Extended Phase III Data Illuminates Ibrutinib Survival Benefit in CLL

Silas Inman @silasinman
Published: Sunday, Mar 20, 2016

Dr Jennifer R. Brown

Jennifer R. Brown, MD, PhD

Extended follow-up data continue to demonstrate the efficacy and tolerability of ibrutinib (Imbruvica) in previously treated patients with chronic lymphocytic leukemia (CLL), including those with high-risk gene mutations and prognostic features, according to a poster presented at the 2016 International Congress on Hematologic Malignancies.

In the 18-month analysis of the phase III RESONATE study, which was pivotal in the full FDA approval for the BTK inhibitor, treatment with ibrutinib reduced the risk of progression or death by 89% versus ofatumumab. Additionally, despite crossover, ibrutinib improved overall survival by 52% compared with ofatumumab (HR, 0.475; 95% CI, 0.284-0.795) with an 18-month OS rate of 86% in the BTK inhibitor arm.

“We've reported now on 18-month follow-up of the RESONATE trial, which is still relatively early, but we see that in the ibrutinib arm, 76% of patients remain progression-free on ibrutinib,” said lead author Jennifer R. Brown, MD, PhD, director, Chronic Lymphocytic Leukemia Center, Dana-Farber Cancer Institute. “We looked at some of the high-risk features, and within the ibrutinib arm there is presently no differences between the progression-free survival and the response rates in those high risk features.”

The phase III study randomized 391 patients with CLL and small lymphocytic leukemia (SLL) in a 1:1 ratio to either ibrutinib (n = 195) or ofatumumab (n = 196). Oral ibrutinib was administered at 420 mg daily and intravenous ofatumumab was administered initially at 300 mg in the first cycle followed by 2000 mg in 11 doses over 24 weeks. Following an interim analysis, the study was unblinded and 123 patients (63%) in the ofatumumab arm crossed over to receive ibrutinib.

Patient characteristics were balanced between the two arms. The median age of patients was 67 years, and approximately 40% were ≥70. Patients in the ibrutinib arm received a median of 3 prior therapies, whereas those in the ofatumumab arm had received a median of 2 prior therapies. Del17p and Del11q were present in a third of patients each. IGHV was unmutated in 73% of those in the ibrutinib arm and for 63% in the ofatumumab group.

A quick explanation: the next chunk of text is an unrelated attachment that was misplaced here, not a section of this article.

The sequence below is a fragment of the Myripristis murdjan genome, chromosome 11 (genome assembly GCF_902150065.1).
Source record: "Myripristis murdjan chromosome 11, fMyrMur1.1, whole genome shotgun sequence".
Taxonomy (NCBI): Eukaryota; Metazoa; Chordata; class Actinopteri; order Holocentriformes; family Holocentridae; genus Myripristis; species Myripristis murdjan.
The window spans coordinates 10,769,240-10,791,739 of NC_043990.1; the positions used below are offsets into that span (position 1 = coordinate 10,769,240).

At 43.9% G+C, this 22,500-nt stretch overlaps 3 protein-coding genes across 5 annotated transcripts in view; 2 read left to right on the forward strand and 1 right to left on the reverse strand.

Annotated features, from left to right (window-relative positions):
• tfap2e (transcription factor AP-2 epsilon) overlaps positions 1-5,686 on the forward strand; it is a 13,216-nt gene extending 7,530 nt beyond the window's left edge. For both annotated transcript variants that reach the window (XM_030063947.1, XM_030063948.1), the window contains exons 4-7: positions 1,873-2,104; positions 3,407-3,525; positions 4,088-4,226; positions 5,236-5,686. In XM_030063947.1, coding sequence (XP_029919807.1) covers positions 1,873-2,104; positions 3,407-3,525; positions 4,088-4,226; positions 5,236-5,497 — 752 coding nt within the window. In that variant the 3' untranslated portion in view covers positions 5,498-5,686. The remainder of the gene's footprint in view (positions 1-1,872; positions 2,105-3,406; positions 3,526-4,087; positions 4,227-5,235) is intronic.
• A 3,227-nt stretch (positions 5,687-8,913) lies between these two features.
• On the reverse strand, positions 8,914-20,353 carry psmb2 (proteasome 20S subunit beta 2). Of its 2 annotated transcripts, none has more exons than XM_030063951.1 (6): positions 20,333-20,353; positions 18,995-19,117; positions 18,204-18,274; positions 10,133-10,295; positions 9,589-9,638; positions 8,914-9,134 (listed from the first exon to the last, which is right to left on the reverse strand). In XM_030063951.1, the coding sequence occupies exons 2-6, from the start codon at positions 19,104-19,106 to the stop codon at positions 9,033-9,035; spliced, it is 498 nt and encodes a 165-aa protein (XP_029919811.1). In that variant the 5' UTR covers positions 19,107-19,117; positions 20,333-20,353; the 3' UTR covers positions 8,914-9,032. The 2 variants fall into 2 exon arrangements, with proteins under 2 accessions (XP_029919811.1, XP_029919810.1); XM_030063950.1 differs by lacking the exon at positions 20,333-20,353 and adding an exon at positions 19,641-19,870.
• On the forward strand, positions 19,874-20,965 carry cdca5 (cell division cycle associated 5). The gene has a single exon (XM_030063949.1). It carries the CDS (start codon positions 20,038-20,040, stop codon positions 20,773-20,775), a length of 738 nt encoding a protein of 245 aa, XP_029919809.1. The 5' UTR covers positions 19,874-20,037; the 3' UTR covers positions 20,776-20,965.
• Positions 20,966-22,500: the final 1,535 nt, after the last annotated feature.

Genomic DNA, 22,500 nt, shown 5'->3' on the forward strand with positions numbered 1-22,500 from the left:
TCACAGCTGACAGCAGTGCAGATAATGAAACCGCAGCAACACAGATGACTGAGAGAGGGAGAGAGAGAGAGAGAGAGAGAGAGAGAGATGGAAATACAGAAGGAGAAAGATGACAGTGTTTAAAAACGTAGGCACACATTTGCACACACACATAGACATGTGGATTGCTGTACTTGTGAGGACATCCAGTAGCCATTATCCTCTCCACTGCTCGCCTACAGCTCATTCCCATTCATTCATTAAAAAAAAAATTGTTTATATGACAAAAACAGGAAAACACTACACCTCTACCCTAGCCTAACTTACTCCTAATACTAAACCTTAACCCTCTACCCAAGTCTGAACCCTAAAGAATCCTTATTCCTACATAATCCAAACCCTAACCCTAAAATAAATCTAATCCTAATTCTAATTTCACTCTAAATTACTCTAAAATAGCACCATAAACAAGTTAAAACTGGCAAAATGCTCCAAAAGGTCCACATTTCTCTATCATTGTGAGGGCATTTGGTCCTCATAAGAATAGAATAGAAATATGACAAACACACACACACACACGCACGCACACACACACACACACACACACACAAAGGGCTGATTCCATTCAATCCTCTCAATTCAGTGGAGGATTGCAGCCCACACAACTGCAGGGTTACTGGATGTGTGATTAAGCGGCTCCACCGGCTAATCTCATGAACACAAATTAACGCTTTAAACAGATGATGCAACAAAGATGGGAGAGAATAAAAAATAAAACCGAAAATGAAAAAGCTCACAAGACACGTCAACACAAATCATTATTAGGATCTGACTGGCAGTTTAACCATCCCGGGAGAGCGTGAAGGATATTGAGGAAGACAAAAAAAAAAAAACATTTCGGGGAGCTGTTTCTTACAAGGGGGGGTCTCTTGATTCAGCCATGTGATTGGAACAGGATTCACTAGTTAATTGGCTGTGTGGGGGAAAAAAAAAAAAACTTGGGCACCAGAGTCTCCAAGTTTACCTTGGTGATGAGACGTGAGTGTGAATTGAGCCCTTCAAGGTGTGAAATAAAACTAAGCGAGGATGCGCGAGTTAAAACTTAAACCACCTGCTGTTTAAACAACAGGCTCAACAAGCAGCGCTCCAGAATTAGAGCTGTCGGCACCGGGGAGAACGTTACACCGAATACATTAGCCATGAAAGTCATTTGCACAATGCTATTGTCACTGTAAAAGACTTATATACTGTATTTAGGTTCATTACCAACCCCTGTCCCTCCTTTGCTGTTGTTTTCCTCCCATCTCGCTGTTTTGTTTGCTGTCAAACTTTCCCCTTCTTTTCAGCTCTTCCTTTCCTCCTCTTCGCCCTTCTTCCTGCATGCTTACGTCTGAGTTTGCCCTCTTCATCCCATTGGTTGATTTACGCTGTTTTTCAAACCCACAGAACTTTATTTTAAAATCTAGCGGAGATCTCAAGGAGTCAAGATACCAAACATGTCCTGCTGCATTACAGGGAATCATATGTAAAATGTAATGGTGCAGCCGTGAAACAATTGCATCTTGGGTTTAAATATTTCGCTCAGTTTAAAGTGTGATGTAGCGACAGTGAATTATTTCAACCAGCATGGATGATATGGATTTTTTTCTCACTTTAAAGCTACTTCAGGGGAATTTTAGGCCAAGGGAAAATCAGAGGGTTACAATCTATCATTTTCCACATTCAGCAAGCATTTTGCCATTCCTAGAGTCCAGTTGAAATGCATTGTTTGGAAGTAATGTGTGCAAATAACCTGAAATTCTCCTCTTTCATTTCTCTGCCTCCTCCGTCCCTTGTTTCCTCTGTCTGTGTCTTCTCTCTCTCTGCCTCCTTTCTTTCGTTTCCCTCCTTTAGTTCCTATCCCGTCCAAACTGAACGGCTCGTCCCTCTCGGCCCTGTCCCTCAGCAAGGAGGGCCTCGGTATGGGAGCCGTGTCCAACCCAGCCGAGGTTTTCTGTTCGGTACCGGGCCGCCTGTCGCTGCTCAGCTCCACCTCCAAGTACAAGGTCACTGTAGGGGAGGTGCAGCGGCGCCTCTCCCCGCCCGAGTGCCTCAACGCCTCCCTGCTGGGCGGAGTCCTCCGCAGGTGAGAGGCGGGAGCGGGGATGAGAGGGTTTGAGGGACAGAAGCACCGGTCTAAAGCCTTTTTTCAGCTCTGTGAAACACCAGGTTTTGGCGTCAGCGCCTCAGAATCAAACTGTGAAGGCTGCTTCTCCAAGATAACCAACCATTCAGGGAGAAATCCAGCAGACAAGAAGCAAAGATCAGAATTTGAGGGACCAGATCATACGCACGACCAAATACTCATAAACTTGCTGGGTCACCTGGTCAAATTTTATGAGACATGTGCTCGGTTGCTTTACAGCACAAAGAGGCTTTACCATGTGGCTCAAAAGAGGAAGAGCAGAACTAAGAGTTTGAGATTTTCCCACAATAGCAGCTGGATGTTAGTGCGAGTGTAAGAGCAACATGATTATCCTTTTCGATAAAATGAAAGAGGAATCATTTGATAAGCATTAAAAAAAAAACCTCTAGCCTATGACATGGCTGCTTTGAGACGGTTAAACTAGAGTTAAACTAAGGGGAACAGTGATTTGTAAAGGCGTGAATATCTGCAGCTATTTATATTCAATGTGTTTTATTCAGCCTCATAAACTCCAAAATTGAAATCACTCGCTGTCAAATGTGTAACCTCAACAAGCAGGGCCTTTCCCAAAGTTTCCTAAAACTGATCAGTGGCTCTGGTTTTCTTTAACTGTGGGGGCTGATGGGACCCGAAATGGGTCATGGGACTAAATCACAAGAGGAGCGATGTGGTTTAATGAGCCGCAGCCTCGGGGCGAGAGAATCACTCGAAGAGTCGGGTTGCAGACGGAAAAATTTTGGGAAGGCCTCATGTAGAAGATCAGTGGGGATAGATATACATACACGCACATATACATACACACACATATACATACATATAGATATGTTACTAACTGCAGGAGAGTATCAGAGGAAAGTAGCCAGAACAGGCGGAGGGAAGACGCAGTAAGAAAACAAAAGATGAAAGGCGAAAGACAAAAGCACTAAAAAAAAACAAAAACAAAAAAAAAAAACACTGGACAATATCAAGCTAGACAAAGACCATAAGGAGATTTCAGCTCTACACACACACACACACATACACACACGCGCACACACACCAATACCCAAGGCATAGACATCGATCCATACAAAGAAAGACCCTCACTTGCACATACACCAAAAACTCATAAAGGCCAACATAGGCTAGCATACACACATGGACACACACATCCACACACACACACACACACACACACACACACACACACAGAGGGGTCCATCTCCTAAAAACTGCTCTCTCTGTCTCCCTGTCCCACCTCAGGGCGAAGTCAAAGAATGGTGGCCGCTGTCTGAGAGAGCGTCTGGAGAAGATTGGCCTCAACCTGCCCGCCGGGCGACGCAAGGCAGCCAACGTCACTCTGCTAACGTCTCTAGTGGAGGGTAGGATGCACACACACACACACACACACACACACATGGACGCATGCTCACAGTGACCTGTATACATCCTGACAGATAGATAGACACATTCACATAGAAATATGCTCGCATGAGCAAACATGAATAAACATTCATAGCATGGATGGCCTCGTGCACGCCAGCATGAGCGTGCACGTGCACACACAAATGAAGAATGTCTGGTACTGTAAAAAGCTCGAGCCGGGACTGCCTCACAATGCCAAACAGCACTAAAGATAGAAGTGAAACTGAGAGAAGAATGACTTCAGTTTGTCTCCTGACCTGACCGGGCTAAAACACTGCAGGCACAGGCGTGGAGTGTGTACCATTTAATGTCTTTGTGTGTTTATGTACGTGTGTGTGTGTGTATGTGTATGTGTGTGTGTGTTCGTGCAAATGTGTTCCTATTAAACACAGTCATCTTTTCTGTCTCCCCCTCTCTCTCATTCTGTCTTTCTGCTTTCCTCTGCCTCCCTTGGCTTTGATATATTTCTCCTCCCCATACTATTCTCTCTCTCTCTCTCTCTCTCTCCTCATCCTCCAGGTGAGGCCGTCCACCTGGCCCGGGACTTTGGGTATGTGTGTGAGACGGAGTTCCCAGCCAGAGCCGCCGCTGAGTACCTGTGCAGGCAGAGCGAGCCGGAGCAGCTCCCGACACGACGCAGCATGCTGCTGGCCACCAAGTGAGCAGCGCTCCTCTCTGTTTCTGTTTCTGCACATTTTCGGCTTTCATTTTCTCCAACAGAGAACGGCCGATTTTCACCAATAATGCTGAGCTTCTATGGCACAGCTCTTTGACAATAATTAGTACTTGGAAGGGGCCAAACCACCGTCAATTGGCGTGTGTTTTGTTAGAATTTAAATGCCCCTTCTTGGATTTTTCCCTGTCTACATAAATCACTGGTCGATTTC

Median PFS in the ibrutinib arm was not reached compared with 8.1 months with ofatumumab (HR, 0.106; 95% CI, 0.075-0.151; P <.0001). The 18-month PFS rate was 76% with ibrutinib versus 8% with ofatumumab (P <.001).

The objective response rate (ORR) with ibrutinib was 90% versus 25% with ofatumumab (P <.0001). Overall, 13 patients achieved a complete response (CR) or CR with incomplete hematologic recovery (CRi) in the ibrutinib arm versus 1 with ofatumumab. Median time to CR/CRi with ibrutinib was 11 months.

“The interesting feature is that most do not have complete remissions, the complete remission rate is low, but the partial remissions they have stay stable for an extended duration, and they do tend to improve over time for most of the patients,” said Brown.

A similar PFS advantage was observed across all subgroups within the study, including gene mutations. In the del11q group, the 12-month PFS was 89% versus 8% with ofatumumab (P <.01). In the IGHV unmutated group, the 12-month PFS was 86% versus 12% for ibrutinib and ofatumumab, respectively (P <.05).

NOTCH1 mutations were associated with an inferior response to ofatumumab. In this group, the 12-month PFS rate with ibrutinib was 83% versus 11% with ofatumumab (P = .0064). In the TP53-mutated and unmutated groups, the 12-month PFS rates with ibrutinib were 85% and 91% versus 17% and 23% in the ofatumumab arm, respectively.

In those with BIRC3 mutations, the 12-month PFS rate with ibrutinib was 100% versus 0% with ofatumumab, although there were too few patients to demonstrated statistical significance. Additionally, there were too few patients with MYD88 mutations to draw a concrete conclusion.

Those treated with just 1 prior therapy experienced a significantly better response with ibrutinib versus those treated with >1 prior therapy (HR, 3.294; 95% CI, 1.019-10.65; P = .0348). The ORR with ibrutinib in those who received 1 prior therapy was 100% versus 81% and 79% for those treated with 2 or ≥3 prior therapies, respectively (P = .003). ORR was consistent across all subgroups and gene mutations.

Dose reductions due to adverse events (AEs) were required for 8% of patients in the ibrutinib arm, and 7% discontinued ibrutinib due to AEs. The majority of AEs reported in the ibrutinib arm were grade 1 in severity. The most frequently reported bleeding AEs with ibrutinib, which were primarily grade 1, were an increased tendency to bruise, petechiae, and contusion.

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